It’s difficult to imagine how the classic Hollywood stars would fare if they were making movies in the 1990s. Gable would lack the irony for the times, Wayne would be too obdurate, Grant would have too much class. But James Cagney? He’d be jostling Gary Oldman and Tim Roth and Robert De Niro for roles that hector and strut — and he’d probably be beating them out. Only Cagney and Edward G. Robinson were so unself-consciously aggressive on screen, and only Cagney had the looks to lend a dicey romantic edge to his malice. Watching him, you’re never sure whether he’s going to reach for the girl or the grapefruit.
Was it an act? Was it for real? The paradox that hangs in the background of John McCabe’s Cagney is that it seems to have been both. On screen, the actor may have been the closest to an American id that golden-age Hollywood gave us, but off screen, Jim Cagney — he loathed being called Jimmy — was the film industry’s superego: a thoughtful performer, a conscientious man, and a deeply devoted husband to Frances ”Willie” Cagney for 64 years.
It reflects too much on the reader, perhaps, that such self-effacing niceness makes for dull biography. But it may also be that McCabe is too close to his subject, having served as the star’s ghostwriter for the engaging 1976 autobiography Cagney by Cagney; written a biography of song-and-dance man George M. Cohan (whom Cagney won his lone acting Oscar for portraying, in 1942’s Yankee Doodle Dandy); and enjoyed a clearly affectionate friendship with the aging actor. You can sense McCabe sweeping the few handfuls of dirt under the rug: There are vague, unsatisfying references to bad blood between Cagney’s inseparable family and his wife, to the odd upbringing of the actor’s two adopted children (who were raised from infancy in a separate house on the Cagney grounds). Not that all biographers need be Kitty Kelley, but a thumb is on the scale here, however tactful.
Well, at least McCabe gives us a startling account of the one time Cagney strayed from his wife — you might too if you found Merle Oberon waiting naked in your sleeping-car berth — and the sections on the actor’s brutally poor youth in the Upper East Side slums of New York feel shocking and real. This harsh urban milieu gave Cagney not only much raw source material — Rocky Sullivan’s shoulder twitch in Angels With Dirty Faces came from a Yorkville pimp, while the alcoholic keenings of Cagney’s father were echoed by White Heat‘s Cody Jarrett — but also the cautious distance that made friend Pat O’Brien label Jim ”the faraway fella.”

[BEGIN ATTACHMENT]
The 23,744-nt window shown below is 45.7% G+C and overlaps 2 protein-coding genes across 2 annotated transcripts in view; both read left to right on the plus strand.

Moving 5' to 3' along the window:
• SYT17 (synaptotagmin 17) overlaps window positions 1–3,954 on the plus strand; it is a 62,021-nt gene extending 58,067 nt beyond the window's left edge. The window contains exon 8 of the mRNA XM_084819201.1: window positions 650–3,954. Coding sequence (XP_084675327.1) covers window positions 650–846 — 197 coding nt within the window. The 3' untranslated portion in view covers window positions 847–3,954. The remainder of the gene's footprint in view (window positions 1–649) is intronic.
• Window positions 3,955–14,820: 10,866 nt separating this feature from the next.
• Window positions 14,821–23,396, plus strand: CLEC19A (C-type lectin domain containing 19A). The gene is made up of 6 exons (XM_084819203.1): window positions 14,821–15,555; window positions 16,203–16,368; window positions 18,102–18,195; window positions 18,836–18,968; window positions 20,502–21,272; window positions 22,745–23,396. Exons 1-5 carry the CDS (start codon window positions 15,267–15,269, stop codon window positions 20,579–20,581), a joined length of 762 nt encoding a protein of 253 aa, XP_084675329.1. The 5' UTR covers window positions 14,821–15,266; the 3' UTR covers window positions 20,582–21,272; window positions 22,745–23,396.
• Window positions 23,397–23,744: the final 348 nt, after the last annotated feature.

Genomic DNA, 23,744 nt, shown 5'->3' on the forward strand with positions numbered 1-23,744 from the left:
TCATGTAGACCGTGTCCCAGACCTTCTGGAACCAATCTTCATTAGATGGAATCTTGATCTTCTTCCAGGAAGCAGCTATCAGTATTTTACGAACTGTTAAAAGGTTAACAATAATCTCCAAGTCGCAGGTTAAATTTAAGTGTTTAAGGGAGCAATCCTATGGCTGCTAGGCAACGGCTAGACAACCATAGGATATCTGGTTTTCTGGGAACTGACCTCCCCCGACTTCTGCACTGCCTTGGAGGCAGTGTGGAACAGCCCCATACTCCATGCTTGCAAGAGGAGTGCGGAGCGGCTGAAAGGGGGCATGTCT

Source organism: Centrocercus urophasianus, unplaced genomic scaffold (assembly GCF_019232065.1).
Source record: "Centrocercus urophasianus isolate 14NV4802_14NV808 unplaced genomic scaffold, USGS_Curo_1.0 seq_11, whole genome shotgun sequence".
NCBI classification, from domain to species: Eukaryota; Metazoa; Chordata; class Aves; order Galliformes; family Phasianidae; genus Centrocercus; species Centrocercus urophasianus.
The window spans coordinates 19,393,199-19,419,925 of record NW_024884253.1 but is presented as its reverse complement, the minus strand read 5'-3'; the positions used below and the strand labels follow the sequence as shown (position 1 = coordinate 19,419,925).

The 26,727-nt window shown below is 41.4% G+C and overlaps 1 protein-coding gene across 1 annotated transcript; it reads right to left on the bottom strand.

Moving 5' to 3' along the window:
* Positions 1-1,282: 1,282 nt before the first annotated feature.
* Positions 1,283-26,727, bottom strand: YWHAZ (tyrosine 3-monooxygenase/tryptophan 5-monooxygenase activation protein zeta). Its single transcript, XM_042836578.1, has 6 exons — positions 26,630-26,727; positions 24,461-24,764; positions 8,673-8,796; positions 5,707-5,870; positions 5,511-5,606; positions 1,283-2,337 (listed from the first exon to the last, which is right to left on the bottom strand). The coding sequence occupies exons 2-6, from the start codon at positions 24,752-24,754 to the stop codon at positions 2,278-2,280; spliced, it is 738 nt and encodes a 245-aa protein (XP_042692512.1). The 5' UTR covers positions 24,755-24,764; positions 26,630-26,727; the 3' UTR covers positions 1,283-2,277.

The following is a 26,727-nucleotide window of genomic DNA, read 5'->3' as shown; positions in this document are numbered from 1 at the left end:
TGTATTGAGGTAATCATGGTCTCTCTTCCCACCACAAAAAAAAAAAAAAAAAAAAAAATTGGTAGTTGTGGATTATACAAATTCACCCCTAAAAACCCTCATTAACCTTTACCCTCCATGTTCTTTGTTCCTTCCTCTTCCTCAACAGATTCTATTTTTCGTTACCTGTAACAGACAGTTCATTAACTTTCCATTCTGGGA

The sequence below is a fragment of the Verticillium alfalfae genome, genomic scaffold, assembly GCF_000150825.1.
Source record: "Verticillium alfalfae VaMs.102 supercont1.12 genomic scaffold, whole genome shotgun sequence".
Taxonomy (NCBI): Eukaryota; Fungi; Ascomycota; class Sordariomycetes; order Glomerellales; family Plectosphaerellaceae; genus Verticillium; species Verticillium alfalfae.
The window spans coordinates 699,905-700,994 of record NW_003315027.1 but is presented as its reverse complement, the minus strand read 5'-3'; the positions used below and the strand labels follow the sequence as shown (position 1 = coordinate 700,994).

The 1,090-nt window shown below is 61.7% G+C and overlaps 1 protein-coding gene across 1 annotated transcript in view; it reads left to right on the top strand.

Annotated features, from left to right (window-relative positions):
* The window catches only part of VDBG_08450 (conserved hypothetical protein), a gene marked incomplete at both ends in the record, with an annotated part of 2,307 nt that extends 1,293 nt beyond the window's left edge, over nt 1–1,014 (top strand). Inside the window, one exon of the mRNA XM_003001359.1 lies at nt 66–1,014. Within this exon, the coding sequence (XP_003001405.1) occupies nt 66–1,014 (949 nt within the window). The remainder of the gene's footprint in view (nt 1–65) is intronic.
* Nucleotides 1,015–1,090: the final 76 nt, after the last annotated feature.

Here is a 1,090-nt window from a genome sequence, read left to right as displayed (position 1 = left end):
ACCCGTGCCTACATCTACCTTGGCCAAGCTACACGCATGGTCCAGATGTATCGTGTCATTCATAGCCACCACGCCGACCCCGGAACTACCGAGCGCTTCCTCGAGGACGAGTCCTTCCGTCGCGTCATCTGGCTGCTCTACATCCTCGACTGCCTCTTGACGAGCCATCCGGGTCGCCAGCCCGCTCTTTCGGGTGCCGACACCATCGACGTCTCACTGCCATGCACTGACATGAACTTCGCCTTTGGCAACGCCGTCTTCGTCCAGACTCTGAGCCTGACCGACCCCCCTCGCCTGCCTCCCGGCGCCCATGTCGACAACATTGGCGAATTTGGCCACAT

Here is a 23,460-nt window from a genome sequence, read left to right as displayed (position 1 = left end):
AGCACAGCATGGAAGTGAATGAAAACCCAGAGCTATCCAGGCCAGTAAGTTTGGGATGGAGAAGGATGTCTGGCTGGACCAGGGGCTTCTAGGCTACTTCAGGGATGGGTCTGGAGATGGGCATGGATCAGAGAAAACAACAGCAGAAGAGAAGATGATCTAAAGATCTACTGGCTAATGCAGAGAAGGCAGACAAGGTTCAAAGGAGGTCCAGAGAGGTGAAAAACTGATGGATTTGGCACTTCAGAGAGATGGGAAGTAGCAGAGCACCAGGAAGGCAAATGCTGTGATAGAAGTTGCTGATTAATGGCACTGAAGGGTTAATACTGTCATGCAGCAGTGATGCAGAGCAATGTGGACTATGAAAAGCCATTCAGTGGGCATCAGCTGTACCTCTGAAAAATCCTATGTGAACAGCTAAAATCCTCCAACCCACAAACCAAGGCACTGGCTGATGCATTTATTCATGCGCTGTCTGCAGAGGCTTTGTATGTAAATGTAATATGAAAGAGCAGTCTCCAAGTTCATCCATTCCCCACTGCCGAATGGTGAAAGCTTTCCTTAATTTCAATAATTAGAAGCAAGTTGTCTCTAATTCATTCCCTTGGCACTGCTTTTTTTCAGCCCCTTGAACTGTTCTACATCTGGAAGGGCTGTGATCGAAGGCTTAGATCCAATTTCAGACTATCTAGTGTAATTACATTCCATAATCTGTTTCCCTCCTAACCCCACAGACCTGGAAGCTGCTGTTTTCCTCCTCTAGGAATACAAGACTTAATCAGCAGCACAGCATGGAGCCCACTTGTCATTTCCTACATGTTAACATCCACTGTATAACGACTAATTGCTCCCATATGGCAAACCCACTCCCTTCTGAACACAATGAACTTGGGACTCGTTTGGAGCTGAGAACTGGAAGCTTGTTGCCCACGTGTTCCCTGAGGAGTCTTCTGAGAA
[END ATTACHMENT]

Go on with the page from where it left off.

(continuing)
You feel that distance when Cagney gets to Hollywood: Despite colorful accounts of contract battles with the hated Jack ”The Shvontz” Warner, the book devolves into dutiful, and-then-he-filmed history. McCabe never develops an overall critical approach to the work, either: You’d never know from his appraisal of 1933’s Lady Killer — ”It’s fun” — how profanely comic and demonically energetic this forerunner of Get Shorty really is.
The lesson here is that the movies may be the best biography for some stars, and that additional commentary may be beside the point. When Cagney had his 1931 career breakthrough in The Public Enemy, one high-toned critic wrote that ”no one expresses more clearly…the tendency towards destruction, towards anarchy which is the basis of American sex appeal.” To which the actor responded — could only respond — ”The hell he says!” C+